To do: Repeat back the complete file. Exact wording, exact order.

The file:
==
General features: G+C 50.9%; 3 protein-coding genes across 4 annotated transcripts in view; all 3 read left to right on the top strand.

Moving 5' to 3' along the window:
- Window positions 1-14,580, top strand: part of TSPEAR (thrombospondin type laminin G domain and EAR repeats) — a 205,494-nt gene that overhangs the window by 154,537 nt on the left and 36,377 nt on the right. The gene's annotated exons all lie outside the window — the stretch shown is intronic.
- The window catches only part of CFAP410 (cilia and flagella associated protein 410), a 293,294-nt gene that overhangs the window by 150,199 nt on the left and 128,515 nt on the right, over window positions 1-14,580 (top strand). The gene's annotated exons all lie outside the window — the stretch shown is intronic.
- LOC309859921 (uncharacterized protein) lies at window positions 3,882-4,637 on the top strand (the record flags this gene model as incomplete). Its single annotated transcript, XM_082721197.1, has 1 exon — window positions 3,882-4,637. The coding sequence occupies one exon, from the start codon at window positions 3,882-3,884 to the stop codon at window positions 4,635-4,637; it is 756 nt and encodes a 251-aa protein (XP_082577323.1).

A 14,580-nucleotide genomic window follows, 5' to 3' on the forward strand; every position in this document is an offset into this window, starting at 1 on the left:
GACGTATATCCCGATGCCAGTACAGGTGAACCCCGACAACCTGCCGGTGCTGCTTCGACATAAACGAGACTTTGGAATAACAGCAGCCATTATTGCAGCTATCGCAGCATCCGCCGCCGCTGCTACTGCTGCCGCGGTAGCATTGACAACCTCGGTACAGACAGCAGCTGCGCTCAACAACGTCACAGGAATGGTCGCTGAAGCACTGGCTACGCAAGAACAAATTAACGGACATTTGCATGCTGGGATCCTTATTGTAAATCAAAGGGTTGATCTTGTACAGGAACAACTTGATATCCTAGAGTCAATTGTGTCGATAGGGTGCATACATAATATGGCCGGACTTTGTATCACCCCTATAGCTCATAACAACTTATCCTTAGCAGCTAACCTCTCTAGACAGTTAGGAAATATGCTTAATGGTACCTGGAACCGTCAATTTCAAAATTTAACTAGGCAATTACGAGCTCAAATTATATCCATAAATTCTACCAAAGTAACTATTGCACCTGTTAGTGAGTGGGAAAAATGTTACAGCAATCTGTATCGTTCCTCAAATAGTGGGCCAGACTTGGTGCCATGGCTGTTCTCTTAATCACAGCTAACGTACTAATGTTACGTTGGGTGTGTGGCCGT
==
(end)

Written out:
General features: G+C 50.9%; 3 protein-coding genes across 4 annotated transcripts in view; all 3 read left to right on the top strand.

Moving 5' to 3' along the window:
- Window positions 1-14,580, top strand: part of TSPEAR (thrombospondin type laminin G domain and EAR repeats) — a 205,494-nt gene that overhangs the window by 154,537 nt on the left and 36,377 nt on the right. The gene's annotated exons all lie outside the window — the stretch shown is intronic.
- The window catches only part of CFAP410 (cilia and flagella associated protein 410), a 293,294-nt gene that overhangs the window by 150,199 nt on the left and 128,515 nt on the right, over window positions 1-14,580 (top strand). The gene's annotated exons all lie outside the window — the stretch shown is intronic.
- LOC309859921 (uncharacterized protein) lies at window positions 3,882-4,637 on the top strand (the record flags this gene model as incomplete). Its single annotated transcript, XM_082721197.1, has 1 exon — window positions 3,882-4,637. The coding sequence occupies one exon, from the start codon at window positions 3,882-3,884 to the stop codon at window positions 4,635-4,637; it is 756 nt and encodes a 251-aa protein (XP_082577323.1).

A 14,580-nucleotide genomic window follows, 5' to 3' on the forward strand; every position in this document is an offset into this window, starting at 1 on the left:
GACGTATATCCCGATGCCAGTACAGGTGAACCCCGACAACCTGCCGGTGCTGCTTCGACATAAACGAGACTTTGGAATAACAGCAGCCATTATTGCAGCTATCGCAGCATCCGCCGCCGCTGCTACTGCTGCCGCGGTAGCATTGACAACCTCGGTACAGACAGCAGCTGCGCTCAACAACGTCACAGGAATGGTCGCTGAAGCACTGGCTACGCAAGAACAAATTAACGGACATTTGCATGCTGGGATCCTTATTGTAAATCAAAGGGTTGATCTTGTACAGGAACAACTTGATATCCTAGAGTCAATTGTGTCGATAGGGTGCATACATAATATGGCCGGACTTTGTATCACCCCTATAGCTCATAACAACTTATCCTTAGCAGCTAACCTCTCTAGACAGTTAGGAAATATGCTTAATGGTACCTGGAACCGTCAATTTCAAAATTTAACTAGGCAATTACGAGCTCAAATTATATCCATAAATTCTACCAAAGTAACTATTGCACCTGTTAGTGAGTGGGAAAAATGTTACAGCAATCTGTATCGTTCCTCAAATAGTGGGCCAGACTTGGTGCCATGGCTGTTCTCTTAATCACAGCTAACGTACTAATGTTACGTTGGGTGTGTGGCCGT